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Those Kids Are Older Than You Think

Those Kids Are Older Than You Think

If I had a dollar for every time someone sniffed dismissively at a digital platform – newer ones like Snapchat and Kik, as well as familiar faces like YouTube – as being something ‘for kids’, well, I’d have an awful lot of dollars. There’s a widespread tendency to minimize the impact and potential of a platform if its earliest adopters aren’t old enough to vote. Here’s two reasons what that’s bad thinking that could be limiting your marketing effectiveness:

  1. Teenagers have significant purchasing power. Whether or not kids are making purchases themselves, they’re certainly influencing the course of several industries, including beverages – think Red Bull and other energy drinks, which are consumed almost exclusively by young adults – and women’s apparel, where teen demand for plus size clothing has more than doubled.
  2. Those ‘kids’ are older than you think. The graphic below is informative, but also misleading. The youngest group measured – 16 to 24 – actually spans several developmental stages: you have high school students, college kids and young professionals all grouped together. The life experiences and priorities of these people may vary widely, yet they’re united by their choice of social media tools. If your target market skews to the older end of this demographic, it can be well worth establishing a presence on the platform: even if people who see your content aren’t your customers yet, there’s better than good odds they will be in the future – early brand exposure has been found to be key in developing brand loyalty.

teenage shopping influence chart

[Tweet “Young smart phone users are often among the first to populate a new digitial space.”]

What we know about digital platform adoption is this: young people, especially those who have lived their entire lives with a smartphone available to them, are often among the first to populate a new digital space. Eventually adults follow; protective parents and foreword-thinking marketers are generally the first on scene. Some platforms will reach a tipping point where mainstream brands and the 24+ set use it; at that point, younger users, who have an interest in expressing themselves without being observed by parents and other interested parties, move on to a new site.

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Creative Director/Senior Designer

Tom DiGrazia

With over a decade and a half of professional design experience, Tom brings his knowledge of design principles and focus on user experience to every aspect of his contribution to TTG. Paying special attention to each client’s brand, personalized needs and individual interests, he strives to create compelling concepts utilizing intuitive and highly-refined design solutions. In addition to traditional and digital design work and oversight at TTG, Tom also boasts a wide portfolio of web development projects with the company, allowing him to stretch his CSS and HTML skills across multiple platforms and disciplines. He feels that being a designer in the digital landscape of websites, eCommerce solutions, email marketing platforms and social media, it is important to understand the code that goes into these areas as it assists his ability to tailor designs specifically targeted to achieve the best end result and further builds understanding and communication with backend development teams.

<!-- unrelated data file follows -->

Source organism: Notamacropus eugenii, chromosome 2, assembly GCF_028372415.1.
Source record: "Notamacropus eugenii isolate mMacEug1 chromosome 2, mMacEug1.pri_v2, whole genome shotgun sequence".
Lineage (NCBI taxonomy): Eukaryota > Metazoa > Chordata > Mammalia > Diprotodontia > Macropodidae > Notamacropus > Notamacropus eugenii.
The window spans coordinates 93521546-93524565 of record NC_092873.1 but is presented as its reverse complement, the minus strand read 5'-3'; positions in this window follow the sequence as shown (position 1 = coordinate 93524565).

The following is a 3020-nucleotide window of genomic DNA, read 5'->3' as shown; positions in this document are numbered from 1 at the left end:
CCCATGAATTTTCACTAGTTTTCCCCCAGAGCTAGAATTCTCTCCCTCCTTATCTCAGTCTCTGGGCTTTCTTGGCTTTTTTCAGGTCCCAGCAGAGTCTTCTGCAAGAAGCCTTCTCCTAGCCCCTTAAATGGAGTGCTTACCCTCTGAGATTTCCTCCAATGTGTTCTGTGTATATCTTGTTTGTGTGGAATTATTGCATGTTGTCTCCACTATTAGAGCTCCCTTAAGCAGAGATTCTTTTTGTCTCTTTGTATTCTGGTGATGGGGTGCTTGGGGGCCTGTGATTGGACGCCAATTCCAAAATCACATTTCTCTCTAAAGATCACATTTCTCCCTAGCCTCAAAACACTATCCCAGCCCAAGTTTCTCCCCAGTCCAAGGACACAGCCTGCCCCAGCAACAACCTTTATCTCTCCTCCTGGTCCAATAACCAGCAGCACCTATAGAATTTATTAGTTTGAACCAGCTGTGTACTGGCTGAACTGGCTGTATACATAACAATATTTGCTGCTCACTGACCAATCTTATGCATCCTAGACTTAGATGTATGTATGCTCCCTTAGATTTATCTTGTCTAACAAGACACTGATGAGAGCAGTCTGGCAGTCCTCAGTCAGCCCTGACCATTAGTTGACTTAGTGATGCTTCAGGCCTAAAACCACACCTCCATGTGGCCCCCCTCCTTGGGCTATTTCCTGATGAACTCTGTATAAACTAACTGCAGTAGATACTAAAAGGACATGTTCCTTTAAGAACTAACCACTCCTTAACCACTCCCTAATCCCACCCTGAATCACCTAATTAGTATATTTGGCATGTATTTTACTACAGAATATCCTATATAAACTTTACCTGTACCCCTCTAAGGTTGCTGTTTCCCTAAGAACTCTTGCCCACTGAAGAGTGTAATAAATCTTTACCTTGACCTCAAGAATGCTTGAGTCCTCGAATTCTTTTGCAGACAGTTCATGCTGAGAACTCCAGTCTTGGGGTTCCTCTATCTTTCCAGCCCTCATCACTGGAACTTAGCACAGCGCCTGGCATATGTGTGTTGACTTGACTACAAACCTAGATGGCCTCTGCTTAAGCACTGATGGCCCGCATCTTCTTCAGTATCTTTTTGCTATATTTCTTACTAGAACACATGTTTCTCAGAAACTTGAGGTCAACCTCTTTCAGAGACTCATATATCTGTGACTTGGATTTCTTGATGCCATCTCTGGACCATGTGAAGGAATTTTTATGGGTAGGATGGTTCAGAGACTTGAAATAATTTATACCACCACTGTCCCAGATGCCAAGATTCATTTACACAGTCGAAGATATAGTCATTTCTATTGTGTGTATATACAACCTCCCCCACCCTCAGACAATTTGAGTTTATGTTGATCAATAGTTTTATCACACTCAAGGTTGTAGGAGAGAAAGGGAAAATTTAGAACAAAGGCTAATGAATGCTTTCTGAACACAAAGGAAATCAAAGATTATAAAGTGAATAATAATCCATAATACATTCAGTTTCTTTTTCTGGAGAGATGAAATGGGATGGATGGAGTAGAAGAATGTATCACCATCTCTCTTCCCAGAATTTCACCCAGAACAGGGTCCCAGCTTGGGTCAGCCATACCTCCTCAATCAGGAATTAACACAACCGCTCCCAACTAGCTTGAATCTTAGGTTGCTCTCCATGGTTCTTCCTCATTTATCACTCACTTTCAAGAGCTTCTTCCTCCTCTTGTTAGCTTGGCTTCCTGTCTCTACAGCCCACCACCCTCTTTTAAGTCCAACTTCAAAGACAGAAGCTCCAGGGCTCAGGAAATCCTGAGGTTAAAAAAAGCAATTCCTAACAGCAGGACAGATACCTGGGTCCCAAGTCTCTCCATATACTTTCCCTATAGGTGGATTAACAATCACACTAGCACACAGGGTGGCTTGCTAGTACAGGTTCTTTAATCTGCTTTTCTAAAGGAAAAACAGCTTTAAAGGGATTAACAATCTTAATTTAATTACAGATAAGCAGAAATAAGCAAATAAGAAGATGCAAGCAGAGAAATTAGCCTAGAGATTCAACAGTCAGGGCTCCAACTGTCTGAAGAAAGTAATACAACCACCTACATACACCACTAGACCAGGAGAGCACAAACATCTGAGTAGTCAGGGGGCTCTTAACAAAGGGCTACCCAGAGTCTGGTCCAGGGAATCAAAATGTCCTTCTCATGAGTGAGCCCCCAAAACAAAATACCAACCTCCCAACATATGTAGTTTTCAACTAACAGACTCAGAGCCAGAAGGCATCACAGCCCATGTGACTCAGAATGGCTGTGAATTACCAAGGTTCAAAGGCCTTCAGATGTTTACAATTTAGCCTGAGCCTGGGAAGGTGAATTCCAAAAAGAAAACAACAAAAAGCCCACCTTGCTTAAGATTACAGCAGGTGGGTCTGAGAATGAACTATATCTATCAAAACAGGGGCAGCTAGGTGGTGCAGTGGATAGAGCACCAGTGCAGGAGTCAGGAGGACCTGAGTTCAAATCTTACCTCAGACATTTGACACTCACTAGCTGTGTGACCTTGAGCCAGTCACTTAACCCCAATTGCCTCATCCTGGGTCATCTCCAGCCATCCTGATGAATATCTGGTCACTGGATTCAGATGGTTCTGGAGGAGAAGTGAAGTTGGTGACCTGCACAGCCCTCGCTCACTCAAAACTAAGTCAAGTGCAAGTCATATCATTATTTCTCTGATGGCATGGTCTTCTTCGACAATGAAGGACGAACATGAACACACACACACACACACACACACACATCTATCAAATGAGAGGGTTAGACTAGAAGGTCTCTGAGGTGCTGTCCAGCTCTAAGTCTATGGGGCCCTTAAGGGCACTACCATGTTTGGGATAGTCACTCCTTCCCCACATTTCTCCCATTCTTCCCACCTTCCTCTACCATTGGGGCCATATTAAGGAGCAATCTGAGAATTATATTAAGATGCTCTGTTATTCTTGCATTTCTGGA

In his off hours, Tom is an avid pop culture enthusiast, staying up to date on the latest shows, films, comics and games. He can also typically be found taking part in a whole host of artistic activities that help him further stretch his creative legs. Regardless of the activity, Tom is always accompanied by his dog, Eli, and his cat, Tib.

Design, Photography, Illustration, Digital Imagery Manipulation, Wesbite Development

Photoshop, Illustrator, InDesign, Lightroom, HTML/CSS, Wordpress


Courtney Dumont

As Senior Marketing Strategist & Analyst at Technology Therapy Group, Courtney is energized by the ability to flex both her left and right brain daily. Courtney discovered her passion for Marketing at Bryant University, where she spearheaded research on students’ perceptions of Social Media Marketing for her Honors Capstone Project. After graduating Bryant in 2012, she joined the Technology Therapy team, where she’s honed her skills in social media, search and social advertising, email marketing, SEO, and more.

Since joining the team, Courtney has created digital marketing strategies and managed campaigns for clients across the country, ranging from plastic surgery centers, to jewelry stores, to construction companies. With a cohesive, cross-channel approach and a focus on data-driven decision making, she has increased their leads by up to 217%. But Courtney doesn’t leave her zeal for social media at the office; she also runs a local foodie Instagram account with her husband to document their meals across Rhode Island and beyond. Check them out: @hoppilyfed.

Marketing Strategy, Data Analysis, Google Ads, Facebook Ads, Social Media

Google Analytics, Google Ads, Facebook Ads, Facebook Creator Studio, Instagram, Klaviyo, Mailchimp, Emma Mail, Google Data Studio, WordPress, YouTube, LinkedIn, Facebook, Microsoft Office